Hardspace: Shipbreaker is a first-person, zero-g, spaceship salvaging game, recently released on Playstation 5, Xbox Series S/X and PC. It is a satire about work, debt and capitalism. It takes the form of an immersive simulation in which players experience the daily grind of working for a massive future megacorporation. The player floats in orbit above Earth, tasked with carrying out the recycling of spaceships large and small, while trying to avoid being blown up by mishandled fuel systems or nuclear reactors. It’s hard, dangerous work. It’s also weirdly fun.
The view from the salvage bay in Hardspace: Shipbreaker
When I first became involved in the project back in 2017, it was a much smaller and simpler game than it is now, but even then, its core pillars were already established:
- Simulation first. Simulate a fictional future job; players should feel like they are doing the job of a spaceship salvager.
- Physics gameplay. Generate the majority of the gameplay through a satisfying physics simulation that invites playful interaction and experimentation.
- Cutting gameplay. Add depth to the gameplay by way of a complex and satisfying cutting mechanic. Objects can be sliced up into tiny pieces by using the "cutting tool".
- Blue-collar vibe. Lean heavily on a blue-collar aesthetic; equipment is hand-me-down and sometimes malfunctions. Nothing works as well as it once did. Everything should feel well-worn and industrial.
The team and I wanted the game’s audio to truly inhabit those pillars, to permeate them in as meaningful a way as possible. Audio needed to be deeply connected to the simulation, the physics, and the aesthetic, responding in an entirely believable way, in lockstep with the player’s actions and in harmony with the setting. With the game having simulation at its core, we wanted the audio to obey its simulated rules. For example, if the player is out in the vacuum of space, there shouldn't be any airborne sound. Airborne sound should only be present if the player is inside a ship in a pressurized environment.
This desire to "follow the sim" immediately presented some interesting challenges:
- How do we deliver a great-sounding experience while spending most of the time in the vacuum of space?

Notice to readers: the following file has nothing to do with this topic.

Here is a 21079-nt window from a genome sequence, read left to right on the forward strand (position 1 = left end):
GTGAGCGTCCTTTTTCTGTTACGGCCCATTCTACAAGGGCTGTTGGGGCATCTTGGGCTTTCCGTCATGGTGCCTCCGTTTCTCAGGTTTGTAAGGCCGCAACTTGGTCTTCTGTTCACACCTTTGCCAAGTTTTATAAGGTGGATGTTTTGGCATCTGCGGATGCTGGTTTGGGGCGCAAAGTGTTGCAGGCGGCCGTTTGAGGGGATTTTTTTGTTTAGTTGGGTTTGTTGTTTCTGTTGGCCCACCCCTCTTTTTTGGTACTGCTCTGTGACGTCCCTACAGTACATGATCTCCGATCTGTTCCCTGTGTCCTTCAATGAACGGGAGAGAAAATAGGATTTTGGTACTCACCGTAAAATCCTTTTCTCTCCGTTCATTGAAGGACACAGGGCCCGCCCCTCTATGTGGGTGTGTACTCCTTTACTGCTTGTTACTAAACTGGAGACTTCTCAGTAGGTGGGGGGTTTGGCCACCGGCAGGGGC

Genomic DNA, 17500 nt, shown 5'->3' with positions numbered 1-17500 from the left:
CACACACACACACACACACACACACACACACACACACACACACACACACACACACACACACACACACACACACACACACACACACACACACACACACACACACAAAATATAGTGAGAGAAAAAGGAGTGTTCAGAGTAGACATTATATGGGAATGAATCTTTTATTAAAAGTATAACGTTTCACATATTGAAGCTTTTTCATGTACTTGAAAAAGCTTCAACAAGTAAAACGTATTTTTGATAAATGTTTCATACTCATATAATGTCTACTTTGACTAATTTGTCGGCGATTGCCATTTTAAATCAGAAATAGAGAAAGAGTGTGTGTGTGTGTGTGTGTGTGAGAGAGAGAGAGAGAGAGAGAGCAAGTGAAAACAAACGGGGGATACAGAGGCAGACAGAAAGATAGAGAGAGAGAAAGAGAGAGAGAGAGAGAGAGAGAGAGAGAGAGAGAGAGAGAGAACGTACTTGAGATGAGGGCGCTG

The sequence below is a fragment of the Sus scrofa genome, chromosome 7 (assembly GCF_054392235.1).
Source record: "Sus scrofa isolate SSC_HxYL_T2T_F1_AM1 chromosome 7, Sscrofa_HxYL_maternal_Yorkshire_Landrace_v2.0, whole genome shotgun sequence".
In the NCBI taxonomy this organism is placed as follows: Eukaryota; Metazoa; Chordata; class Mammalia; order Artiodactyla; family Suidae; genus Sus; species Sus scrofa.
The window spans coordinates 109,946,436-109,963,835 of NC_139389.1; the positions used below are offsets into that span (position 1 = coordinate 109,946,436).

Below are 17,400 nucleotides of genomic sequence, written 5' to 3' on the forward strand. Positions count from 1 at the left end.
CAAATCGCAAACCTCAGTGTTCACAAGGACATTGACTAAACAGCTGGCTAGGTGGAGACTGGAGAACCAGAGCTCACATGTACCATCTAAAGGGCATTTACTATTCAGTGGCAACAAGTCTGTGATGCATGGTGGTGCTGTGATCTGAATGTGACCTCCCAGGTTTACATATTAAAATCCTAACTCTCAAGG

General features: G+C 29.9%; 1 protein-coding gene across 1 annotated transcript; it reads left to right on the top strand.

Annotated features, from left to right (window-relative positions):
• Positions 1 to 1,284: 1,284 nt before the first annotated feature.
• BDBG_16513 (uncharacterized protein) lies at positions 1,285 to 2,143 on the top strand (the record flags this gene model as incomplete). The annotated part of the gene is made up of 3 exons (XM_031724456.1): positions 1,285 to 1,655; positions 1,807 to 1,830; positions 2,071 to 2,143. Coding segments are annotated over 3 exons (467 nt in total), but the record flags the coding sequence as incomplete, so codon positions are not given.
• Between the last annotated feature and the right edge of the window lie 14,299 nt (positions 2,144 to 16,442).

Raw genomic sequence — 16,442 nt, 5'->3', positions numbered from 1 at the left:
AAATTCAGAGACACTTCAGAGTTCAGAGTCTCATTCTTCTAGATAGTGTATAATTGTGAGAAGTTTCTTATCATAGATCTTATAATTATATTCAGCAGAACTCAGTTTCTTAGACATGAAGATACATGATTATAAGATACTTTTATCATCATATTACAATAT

- If areas can be pressurized and depressurized by the player, how do we emphasize the transition without just switching from "lots of sound" to "no sound at all"?
- How do we make physics interactions sound good when any object in the game can be cut into tiny pieces?
- How do we make equipment feel worn-out and on the verge of malfunctioning while also feeling satisfying and entertaining to use?
After a lot of deliberation and prototyping, we developed a suite of systems that helped us answer those questions and deliver a soundscape that's detailed, unique, engaging, and supports the simulation at the heart of the game. In this blog, I'll talk about a few of those systems and how we used Wwise's features to bring them to life.
First up, our "resynthesis" system. We wanted players to be able to hear the sounds of hazards in the environment because getting too close to a sparking electrical cable or a flaming fuel line could prove to be… unprofitable. This immediately made us bump into our first question above; how can players hear these hazards if we're simulating the behavior of sound in a vacuum? In short, they can't.
Working with the game's designers, we created a piece of in-game technology called the Resynthesizer. This is a fictional piece of equipment that can be attached to the player's salvage suit. It detects hazards in the environment and plays back a simulated sound for the hazard in question. This tech is offered to the player as an optional upgrade at a cost of in-game currency. It is also upgradable, allowing resynthesis to operate over an increasingly large range as the player upgrades it.
Resynthesis - The Implementation
We handled the range upgrade by enabling and bypassing Wwise Gain Effects on the hazard fx actor-mixer in Wwise. With an RTPC bound to Distance, we were able to use these Wwise Gain Effects to shut off the sound when the player was more than a certain distance away. This allowed us to set up standard attenuations for our hazard sounds so they'd attenuate normally in pressurized spaces, but would only be audible over the current range of the player's resynthesizer when in unpressurized spaces.
Wwise Gain Effects on the hazard actor-mixer